One of the reasons I love old houses is the history. What have those old walls seen over the years? What has transpired on that front porch? What is the story behind that burn on the hardwood floors, or that name etched into the wide brick of the fireplace? There are so many mysteries and not nearly enough answers.
So when I saw the listing for a house called “Orr’s Ford” in my beloved Bucks County, PA, I was mesmerized by a unique and obscure history that makes the home — at least to me — much more valuable.
What happened at Orr’s Ford?
In 1737, William Penn’s heirs presented a deed, written in the 1680’s, in which the Lenape Indians had promised Penn a tract of land. The land was to begin at the junction of the Delaware and Lehigh Rivers, and was to cover as much area as a man could walk in one and a half days.
When the Lenape agreed to this, they assumed that it would take away only 20 miles of so of their land. After all, how far could a man walk in 36 hours through the rough terrain?
Pennsylvania officials took advantage of the murky language in the deed. They cleared out a path through the thick forested areas and hired three men to run as fast as they could along the paths. The men were sent to run northwest, again maximizing the land potential. This “Walking Purchase” went right through the road that is now the driveway of Orr’s Ford — and it resulted in a whopping 70 miles from the fastest runner. The end result gave Pennsylvania 1.2 million acres of land, an area roughly equivalent to the size of Rhode Island.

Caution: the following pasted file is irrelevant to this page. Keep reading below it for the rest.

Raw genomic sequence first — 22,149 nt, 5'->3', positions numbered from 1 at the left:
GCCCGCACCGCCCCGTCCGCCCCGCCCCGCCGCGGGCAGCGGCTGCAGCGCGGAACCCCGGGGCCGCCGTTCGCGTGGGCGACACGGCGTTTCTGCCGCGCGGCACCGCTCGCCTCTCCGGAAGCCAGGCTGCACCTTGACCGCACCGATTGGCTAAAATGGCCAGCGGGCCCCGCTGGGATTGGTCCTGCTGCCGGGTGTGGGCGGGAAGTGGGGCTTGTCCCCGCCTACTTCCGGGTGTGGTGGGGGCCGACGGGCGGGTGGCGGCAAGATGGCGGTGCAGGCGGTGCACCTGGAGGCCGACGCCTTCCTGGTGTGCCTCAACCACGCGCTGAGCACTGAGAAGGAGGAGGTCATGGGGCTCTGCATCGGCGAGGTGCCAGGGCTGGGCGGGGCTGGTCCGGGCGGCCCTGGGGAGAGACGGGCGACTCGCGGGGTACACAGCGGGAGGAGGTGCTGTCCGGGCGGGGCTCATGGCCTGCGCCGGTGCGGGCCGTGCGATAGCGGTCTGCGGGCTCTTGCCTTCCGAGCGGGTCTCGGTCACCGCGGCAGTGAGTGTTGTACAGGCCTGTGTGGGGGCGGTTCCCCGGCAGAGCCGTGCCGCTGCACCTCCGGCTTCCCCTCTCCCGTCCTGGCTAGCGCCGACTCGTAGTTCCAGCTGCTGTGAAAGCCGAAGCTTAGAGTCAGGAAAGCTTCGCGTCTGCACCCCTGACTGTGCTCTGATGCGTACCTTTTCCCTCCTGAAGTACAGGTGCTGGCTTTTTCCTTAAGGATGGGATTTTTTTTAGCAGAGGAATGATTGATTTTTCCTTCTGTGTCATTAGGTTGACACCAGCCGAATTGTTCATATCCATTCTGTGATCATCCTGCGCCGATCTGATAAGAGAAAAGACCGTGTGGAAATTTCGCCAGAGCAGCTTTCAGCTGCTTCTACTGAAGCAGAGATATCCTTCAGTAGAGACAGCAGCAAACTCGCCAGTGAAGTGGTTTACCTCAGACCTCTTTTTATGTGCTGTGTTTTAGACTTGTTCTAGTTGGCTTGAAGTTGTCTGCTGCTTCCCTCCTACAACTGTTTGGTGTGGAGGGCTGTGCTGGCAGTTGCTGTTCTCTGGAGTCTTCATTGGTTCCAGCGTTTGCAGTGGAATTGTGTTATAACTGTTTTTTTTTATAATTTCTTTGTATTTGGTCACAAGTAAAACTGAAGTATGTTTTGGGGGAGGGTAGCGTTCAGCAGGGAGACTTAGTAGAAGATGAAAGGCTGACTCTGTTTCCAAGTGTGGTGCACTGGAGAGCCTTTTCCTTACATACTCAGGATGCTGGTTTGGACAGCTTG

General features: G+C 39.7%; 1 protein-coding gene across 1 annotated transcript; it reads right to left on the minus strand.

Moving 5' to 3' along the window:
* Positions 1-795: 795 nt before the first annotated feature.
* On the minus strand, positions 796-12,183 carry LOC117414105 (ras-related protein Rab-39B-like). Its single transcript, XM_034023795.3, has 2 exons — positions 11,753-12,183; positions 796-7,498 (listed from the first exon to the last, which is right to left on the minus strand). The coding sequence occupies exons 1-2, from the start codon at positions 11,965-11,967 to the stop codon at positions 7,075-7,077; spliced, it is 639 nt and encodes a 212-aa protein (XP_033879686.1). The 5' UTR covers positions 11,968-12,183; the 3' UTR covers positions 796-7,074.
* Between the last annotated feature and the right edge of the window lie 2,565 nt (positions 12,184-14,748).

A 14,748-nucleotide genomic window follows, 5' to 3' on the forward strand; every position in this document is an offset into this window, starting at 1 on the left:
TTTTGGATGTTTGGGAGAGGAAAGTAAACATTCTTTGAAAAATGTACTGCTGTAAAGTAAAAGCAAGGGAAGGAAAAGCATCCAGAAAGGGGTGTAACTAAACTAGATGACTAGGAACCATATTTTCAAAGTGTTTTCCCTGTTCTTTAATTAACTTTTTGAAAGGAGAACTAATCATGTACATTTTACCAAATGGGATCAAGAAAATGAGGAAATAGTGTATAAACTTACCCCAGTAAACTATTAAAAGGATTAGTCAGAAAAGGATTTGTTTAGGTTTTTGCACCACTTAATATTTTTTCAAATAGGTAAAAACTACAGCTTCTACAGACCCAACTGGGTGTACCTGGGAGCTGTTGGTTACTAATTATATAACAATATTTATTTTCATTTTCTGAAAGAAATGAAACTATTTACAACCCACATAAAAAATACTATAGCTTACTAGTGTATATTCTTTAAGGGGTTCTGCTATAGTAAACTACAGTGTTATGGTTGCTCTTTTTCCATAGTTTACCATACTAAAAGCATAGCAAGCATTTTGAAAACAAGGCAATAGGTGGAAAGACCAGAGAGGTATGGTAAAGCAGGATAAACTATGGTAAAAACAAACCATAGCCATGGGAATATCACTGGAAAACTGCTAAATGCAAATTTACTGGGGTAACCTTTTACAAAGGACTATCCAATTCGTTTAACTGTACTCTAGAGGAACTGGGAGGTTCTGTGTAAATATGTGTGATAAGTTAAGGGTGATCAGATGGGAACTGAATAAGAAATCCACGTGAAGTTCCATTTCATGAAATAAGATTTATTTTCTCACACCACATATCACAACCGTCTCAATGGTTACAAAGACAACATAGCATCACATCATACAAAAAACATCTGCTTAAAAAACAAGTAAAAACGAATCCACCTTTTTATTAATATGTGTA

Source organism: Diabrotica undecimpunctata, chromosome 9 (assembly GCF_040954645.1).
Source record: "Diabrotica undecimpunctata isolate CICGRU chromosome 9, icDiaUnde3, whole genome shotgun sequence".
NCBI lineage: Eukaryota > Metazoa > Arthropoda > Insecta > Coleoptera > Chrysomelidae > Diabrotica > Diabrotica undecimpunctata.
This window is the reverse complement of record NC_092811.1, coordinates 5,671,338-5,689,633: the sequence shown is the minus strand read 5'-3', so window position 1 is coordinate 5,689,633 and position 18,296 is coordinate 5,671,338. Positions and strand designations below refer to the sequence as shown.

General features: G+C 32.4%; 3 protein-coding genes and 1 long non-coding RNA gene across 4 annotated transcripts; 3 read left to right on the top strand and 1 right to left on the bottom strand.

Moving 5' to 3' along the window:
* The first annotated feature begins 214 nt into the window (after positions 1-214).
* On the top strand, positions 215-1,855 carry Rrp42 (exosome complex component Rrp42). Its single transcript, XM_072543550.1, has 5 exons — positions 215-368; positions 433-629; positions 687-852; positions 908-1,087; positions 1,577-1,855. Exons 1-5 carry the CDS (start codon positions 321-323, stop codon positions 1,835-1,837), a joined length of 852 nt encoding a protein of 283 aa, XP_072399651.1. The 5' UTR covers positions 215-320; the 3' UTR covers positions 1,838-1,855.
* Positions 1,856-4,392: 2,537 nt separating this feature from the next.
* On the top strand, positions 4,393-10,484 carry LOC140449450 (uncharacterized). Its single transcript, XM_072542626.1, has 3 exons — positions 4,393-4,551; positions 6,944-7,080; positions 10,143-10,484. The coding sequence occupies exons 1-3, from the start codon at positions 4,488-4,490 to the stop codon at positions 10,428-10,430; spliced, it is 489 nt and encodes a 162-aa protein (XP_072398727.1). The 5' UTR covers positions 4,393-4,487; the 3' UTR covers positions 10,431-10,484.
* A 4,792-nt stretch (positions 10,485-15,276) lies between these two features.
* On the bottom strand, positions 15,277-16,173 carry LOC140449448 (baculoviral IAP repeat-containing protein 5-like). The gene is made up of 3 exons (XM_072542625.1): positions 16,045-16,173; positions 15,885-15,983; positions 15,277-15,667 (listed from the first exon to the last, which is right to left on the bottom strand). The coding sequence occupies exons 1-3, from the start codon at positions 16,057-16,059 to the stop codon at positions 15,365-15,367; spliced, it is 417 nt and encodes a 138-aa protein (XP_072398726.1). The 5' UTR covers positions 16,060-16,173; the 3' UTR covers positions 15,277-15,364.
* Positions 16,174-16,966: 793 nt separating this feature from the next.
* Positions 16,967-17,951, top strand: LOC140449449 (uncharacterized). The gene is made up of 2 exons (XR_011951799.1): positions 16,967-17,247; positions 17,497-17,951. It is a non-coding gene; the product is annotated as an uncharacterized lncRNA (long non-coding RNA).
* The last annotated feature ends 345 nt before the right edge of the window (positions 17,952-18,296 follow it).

Much bad blood ensued, but unfortunately, there was nothing the Lenape could do. The land went to Pennsylvania, and the tribe began to gradually move westward. To add insult to injury, 100 years after the fact, the “deed” was determined to be a forgery.
Other historic claims to fame
Orr’s Ford has gone through many incarnations over the years. For a long time it was a 200-acre farm. In 1742, it became a tavern, capitalizing on the people who came to the popular fording spot to cross Tohickon Creek. It stood as the Tohickon Trolley Park until the automobile made trolleys obsolete. Eventually it was used as a summer camp, but when the camp closed up, the home fell into disrepair.
Of course, the home has gone through extensive renovation since then. Now the original doors and built-in bookcases stand alongside traditional kitchen cabinets and granite countertops, The original fireplaces keep the house warm in the winter while the modern picture window offers a view of the rushing creek. The random-width pine floorboards might not be all original, but they certainly look that way. The original stone facade and unique double entry doors make this house a perfect example of late 1700’s architecture.
These historic gems are everywhere, sometimes tucked away and forgotten along little back roads that rarely see visitors. There could be one of these amazing homes right around the corner from you.
If you want to see more of this gorgeous building, visit the Orr’s Ford website.